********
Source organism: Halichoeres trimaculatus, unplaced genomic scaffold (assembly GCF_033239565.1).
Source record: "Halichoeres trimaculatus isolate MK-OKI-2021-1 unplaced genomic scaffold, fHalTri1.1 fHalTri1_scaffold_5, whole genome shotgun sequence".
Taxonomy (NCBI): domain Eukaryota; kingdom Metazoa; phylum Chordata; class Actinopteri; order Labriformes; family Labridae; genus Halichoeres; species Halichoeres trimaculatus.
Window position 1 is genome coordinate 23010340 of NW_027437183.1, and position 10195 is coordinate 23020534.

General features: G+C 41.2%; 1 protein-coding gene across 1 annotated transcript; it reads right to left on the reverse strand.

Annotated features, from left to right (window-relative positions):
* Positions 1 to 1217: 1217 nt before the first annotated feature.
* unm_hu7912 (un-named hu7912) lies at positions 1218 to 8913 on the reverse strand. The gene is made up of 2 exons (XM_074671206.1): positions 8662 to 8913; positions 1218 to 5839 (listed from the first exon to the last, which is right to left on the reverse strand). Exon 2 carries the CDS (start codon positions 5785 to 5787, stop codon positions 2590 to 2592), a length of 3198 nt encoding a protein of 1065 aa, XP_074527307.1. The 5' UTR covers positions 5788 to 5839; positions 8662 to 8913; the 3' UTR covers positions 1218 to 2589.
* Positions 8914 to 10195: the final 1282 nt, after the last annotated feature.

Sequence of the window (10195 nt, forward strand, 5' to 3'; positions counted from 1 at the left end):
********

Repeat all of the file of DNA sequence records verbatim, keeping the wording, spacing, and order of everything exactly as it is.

Source organism: Halichoeres trimaculatus, unplaced genomic scaffold (assembly GCF_033239565.1).
Source record: "Halichoeres trimaculatus isolate MK-OKI-2021-1 unplaced genomic scaffold, fHalTri1.1 fHalTri1_scaffold_5, whole genome shotgun sequence".
Taxonomy (NCBI): domain Eukaryota; kingdom Metazoa; phylum Chordata; class Actinopteri; order Labriformes; family Labridae; genus Halichoeres; species Halichoeres trimaculatus.
Window position 1 is genome coordinate 23010340 of NW_027437183.1, and position 10195 is coordinate 23020534.

General features: G+C 41.2%; 1 protein-coding gene across 1 annotated transcript; it reads right to left on the reverse strand.

Annotated features, from left to right (window-relative positions):
* Positions 1 to 1217: 1217 nt before the first annotated feature.
* unm_hu7912 (un-named hu7912) lies at positions 1218 to 8913 on the reverse strand. The gene is made up of 2 exons (XM_074671206.1): positions 8662 to 8913; positions 1218 to 5839 (listed from the first exon to the last, which is right to left on the reverse strand). Exon 2 carries the CDS (start codon positions 5785 to 5787, stop codon positions 2590 to 2592), a length of 3198 nt encoding a protein of 1065 aa, XP_074527307.1. The 5' UTR covers positions 5788 to 5839; positions 8662 to 8913; the 3' UTR covers positions 1218 to 2589.
* Positions 8914 to 10195: the final 1282 nt, after the last annotated feature.

Sequence of the window (10195 nt, forward strand, 5' to 3'; positions counted from 1 at the left end):